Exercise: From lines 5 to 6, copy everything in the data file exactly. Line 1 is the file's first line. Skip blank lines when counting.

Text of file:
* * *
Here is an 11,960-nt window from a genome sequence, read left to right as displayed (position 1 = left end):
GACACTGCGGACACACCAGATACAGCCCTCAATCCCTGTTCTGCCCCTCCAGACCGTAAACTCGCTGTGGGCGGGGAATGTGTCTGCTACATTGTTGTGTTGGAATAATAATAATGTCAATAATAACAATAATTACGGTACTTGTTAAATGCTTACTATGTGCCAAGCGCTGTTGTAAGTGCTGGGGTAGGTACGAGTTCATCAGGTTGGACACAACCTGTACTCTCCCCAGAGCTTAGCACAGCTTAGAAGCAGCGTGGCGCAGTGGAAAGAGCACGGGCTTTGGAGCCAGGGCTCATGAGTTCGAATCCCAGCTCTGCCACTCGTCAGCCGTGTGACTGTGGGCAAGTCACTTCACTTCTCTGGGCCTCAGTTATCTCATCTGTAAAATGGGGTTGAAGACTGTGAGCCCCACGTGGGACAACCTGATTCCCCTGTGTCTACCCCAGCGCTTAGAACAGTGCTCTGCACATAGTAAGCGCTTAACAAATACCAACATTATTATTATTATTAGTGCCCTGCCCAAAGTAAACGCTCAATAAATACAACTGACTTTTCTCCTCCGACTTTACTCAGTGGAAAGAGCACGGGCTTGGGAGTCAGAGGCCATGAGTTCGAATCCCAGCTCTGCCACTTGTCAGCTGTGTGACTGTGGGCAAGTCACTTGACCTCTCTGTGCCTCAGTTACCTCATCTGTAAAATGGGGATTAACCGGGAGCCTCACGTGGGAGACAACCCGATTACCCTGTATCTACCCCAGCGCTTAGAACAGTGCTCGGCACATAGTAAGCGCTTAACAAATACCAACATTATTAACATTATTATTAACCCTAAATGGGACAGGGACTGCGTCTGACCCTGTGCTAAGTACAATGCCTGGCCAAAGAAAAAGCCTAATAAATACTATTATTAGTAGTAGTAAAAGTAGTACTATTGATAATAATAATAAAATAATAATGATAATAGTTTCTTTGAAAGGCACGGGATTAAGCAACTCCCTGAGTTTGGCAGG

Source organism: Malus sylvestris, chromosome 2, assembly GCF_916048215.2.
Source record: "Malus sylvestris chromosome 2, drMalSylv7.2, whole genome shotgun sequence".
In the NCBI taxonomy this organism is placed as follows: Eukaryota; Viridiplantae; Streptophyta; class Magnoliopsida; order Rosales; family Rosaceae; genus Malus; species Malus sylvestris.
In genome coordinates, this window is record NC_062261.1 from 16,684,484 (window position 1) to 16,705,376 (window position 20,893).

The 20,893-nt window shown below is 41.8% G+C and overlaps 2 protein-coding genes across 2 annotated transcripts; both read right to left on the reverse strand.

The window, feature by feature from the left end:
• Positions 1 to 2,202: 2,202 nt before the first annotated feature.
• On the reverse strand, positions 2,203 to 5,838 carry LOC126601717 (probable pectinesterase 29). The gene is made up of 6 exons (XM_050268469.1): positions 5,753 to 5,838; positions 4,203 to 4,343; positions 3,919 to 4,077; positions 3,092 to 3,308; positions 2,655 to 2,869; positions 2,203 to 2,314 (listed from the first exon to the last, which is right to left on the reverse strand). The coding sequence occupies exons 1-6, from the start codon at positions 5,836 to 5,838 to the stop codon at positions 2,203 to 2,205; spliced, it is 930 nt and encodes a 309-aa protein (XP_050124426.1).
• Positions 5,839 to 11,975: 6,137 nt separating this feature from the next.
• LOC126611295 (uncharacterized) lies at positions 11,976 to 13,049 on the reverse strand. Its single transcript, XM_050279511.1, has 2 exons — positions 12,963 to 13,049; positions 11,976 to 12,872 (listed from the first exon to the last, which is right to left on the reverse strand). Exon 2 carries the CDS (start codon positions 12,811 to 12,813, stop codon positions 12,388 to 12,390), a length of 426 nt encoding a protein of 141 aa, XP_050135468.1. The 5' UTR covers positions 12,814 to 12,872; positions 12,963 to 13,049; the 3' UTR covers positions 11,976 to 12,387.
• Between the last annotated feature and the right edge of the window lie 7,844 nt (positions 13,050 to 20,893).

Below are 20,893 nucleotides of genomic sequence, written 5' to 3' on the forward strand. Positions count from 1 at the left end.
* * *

In the NCBI taxonomy this organism is placed as follows: Eukaryota; Viridiplantae; Streptophyta; class Magnoliopsida; order Rosales; family Rosaceae; genus Malus; species Malus sylvestris.
In genome coordinates, this window is record NC_062261.1 from 16,684,484 (window position 1) to 16,705,376 (window position 20,893).